• Cristee Cook

FIT Festival Series, Part 1: Audacity Theatre Lab presents "Daylan Hillis in Space"

Updated: Oct 10

By Cristee Cook


For the first time in Dallas’ Festival of Independent Theatres' 22 years of operation, the FIT Festival will be virtual. Streaming on-demand October 8 – 31, this year’s program offers 6 performance companies in a variety of genres including dance, comedy, drama, and new work.

Dallas Art Beat was approached about a media partnership for the festival, and we were excited for the opportunity to highlight new, independent works in Dallas. We’ll be offering short, get-to-know-you featurettes with each company in the festival in a 6-part series throughout the month of October.

First up, here's a fun chat with Brad McEntire from Audacity Theatre Lab. Co-written by McEntire and Jeff Hernandez, Daylan Hillis in Space is about a security guard who feels underappreciated in his job at a top-secret government facility. When a normal, mundane shift is interrupted with strange intruders, Daylan Hillis gets a chance to prove what he’s really capable of. Directed by McEntire, this “digital theatre” piece features Jeff Swearingen.


Jeff Swearingen as Daylan Hillis in Audacity Theatre Lab's DAYLAN HILLIS IN SPACE, part of this year's virtual FIT Festival | Photo Credit: Audacity Theatre Lab

Can you give us some background on your project for the FIT Festival?

We were approached by [FIT Festival Producer] David Meglino about the idea of a Virtual FIT. I suggested we'd be interested, but only if we could create a purpose-built project - essentially, online and recorded. He agreed, and we started brainstorming ideas. I came up with an idea involving a security guard with insecurity who is leaving webcam reports for his boss. The idea kind of grew from there. I brought in co-writer Jeff Hernandez and we fleshed out a script. The idea was to use the limitations of the webcam approach and see how far out we could push it. That idea finally became Daylan Hillis in Space.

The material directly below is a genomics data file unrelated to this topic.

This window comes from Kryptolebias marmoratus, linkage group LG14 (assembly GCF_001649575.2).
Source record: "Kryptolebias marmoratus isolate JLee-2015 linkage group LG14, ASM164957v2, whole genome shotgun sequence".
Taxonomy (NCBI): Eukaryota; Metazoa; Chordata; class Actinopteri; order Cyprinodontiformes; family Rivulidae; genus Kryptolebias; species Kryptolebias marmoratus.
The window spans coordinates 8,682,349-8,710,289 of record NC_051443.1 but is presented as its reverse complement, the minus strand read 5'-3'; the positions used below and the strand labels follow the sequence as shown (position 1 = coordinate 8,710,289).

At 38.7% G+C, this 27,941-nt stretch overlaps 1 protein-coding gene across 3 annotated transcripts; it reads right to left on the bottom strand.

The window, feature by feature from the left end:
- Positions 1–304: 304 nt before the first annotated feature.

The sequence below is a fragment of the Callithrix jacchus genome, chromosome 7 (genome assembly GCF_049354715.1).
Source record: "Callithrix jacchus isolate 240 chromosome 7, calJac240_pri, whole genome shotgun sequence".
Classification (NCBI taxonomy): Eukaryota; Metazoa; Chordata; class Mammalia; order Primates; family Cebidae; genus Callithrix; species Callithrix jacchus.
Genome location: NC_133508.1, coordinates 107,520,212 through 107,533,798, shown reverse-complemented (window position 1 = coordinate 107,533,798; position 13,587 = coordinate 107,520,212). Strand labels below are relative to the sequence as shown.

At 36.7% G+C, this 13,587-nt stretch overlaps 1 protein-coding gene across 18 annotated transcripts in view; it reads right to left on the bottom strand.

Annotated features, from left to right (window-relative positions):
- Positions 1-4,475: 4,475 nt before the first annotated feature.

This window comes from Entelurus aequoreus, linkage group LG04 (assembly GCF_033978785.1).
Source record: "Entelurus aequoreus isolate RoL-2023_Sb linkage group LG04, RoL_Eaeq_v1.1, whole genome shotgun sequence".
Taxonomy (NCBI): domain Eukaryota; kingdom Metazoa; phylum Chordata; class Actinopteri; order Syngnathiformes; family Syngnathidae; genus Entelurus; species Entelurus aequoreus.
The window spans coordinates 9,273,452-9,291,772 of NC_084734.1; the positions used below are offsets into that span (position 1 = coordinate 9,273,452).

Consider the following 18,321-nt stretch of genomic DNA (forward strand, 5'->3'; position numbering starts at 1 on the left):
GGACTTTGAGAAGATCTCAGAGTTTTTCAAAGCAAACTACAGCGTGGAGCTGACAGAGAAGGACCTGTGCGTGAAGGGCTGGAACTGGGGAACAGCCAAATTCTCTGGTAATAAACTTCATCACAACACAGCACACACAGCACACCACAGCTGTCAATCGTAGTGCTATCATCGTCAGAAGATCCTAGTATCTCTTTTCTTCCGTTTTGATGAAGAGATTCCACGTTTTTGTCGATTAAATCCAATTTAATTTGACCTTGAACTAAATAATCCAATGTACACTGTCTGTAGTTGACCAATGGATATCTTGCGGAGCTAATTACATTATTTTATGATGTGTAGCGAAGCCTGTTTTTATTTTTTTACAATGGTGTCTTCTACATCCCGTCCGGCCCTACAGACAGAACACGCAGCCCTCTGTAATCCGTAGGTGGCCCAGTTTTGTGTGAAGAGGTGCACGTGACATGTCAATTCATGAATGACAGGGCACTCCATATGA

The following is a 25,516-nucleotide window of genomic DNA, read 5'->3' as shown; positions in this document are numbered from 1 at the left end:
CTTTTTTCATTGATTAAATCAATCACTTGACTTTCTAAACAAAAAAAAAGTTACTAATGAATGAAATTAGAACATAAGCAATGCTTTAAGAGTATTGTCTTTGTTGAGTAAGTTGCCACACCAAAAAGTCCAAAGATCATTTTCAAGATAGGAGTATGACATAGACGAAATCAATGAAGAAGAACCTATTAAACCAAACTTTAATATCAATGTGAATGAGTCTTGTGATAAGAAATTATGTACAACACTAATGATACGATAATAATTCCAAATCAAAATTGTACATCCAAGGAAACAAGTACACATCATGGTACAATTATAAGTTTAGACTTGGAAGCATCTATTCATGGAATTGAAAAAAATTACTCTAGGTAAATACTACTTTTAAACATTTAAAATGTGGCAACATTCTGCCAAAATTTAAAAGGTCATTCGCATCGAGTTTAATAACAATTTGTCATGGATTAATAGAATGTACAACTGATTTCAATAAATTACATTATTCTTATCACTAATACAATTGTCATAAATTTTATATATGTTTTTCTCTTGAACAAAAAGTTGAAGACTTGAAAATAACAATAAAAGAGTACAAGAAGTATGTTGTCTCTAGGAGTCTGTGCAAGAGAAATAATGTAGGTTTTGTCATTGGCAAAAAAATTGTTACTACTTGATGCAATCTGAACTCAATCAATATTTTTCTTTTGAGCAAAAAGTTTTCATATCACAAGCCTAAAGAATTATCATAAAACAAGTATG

What positive changes have come out of the pandemic time in regard to your work - creating what is traditionally live performance for a virtual audience?

This has been tricky. First, we had to acknowledge that we are, technically, no longer doing theatre. Without a live audience watching live actors onstage in real time in the same location, it is, by definition, no longer theatre. But if that is the case, what is it? It isn't necessarily film or video. It is not simply a recording of a stage performance (thank goodness). It was interesting to work in this new space, creating this weird little hybrid project. I mean, it kind of oozes through the cracks of any easy categorization. Then actor Jeff Swearingen came on board, and suddenly it was like getting the old band back together, which has been positive in this time of social distancing. We did a lot of catching up before we got down to work.


Why do you want to tell this story now?


The silver lining of the current situation is that it offers different opportunities, like FIT. During normal times we would be working onstage, with the usual hustle. Now, we have a chance to question the form and break out of old patterns. We have a chance to engage audiences in new ways, even if it is only temporary. If it wasn't for the hot mess that the world has become recently, I doubt this project or anything like it would have even been on the creative radar here at Audacity. In a way, we are creating art that speaks to the times we are living in.

I know watching "theatre" online is not for everyone. There will, however, be those that dig this sort of thing and will like our show. For those that watch and this show blows their hair back, I say thank you. And your hair looks better now anyway.

How are you keeping yourself sustained during this time of uncertainty?

As far as day to day living, I am an adjunct college teacher. I teach theatre and cinema classes. Everything has moved online and looks like it will stay that way until at least next summer. Working from home is a mixed bag of pros and cons. The teaching is not quite as fun, but the commute is better. Now that the weather has stopped being so oppressive, I have returned to my budding midlife crisis activity of hiking and camping. I try to get outdoors as much as I can. That is keeping me sane.

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Audacity Theatre Lab’s Daylan Hillis in Space by Brad McEntire and Jeff Hernandez is available for streaming (on-demand) October 8-31, 2020 as part of the 22nd Annual Festival of Independent Theatres.

Purchase a two-show block for $12, or a festival pass with access to all shows for $30. Find the complete program listing, tickets, and more visit: ​festivalofindependenttheatres.org.

Get to know Audacity Theatre Lab at AudacityTheatreLab.com.

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Dallas Art Beat covers live Theatre, Art, and independent Film in D/FW.

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